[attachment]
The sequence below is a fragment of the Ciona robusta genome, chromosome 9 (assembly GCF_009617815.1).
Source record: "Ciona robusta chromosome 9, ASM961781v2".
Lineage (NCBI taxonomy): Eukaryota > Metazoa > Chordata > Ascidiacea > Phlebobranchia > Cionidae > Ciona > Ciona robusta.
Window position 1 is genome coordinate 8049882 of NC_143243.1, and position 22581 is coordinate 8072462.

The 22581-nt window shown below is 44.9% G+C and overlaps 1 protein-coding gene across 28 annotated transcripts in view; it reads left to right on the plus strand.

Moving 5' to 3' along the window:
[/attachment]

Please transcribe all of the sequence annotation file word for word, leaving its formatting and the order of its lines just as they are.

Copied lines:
The sequence below is a fragment of the Ciona robusta genome, chromosome 9 (assembly GCF_009617815.1).
Source record: "Ciona robusta chromosome 9, ASM961781v2".
Lineage (NCBI taxonomy): Eukaryota > Metazoa > Chordata > Ascidiacea > Phlebobranchia > Cionidae > Ciona > Ciona robusta.
Window position 1 is genome coordinate 8049882 of NC_143243.1, and position 22581 is coordinate 8072462.

The 22581-nt window shown below is 44.9% G+C and overlaps 1 protein-coding gene across 28 annotated transcripts in view; it reads left to right on the plus strand.

Moving 5' to 3' along the window: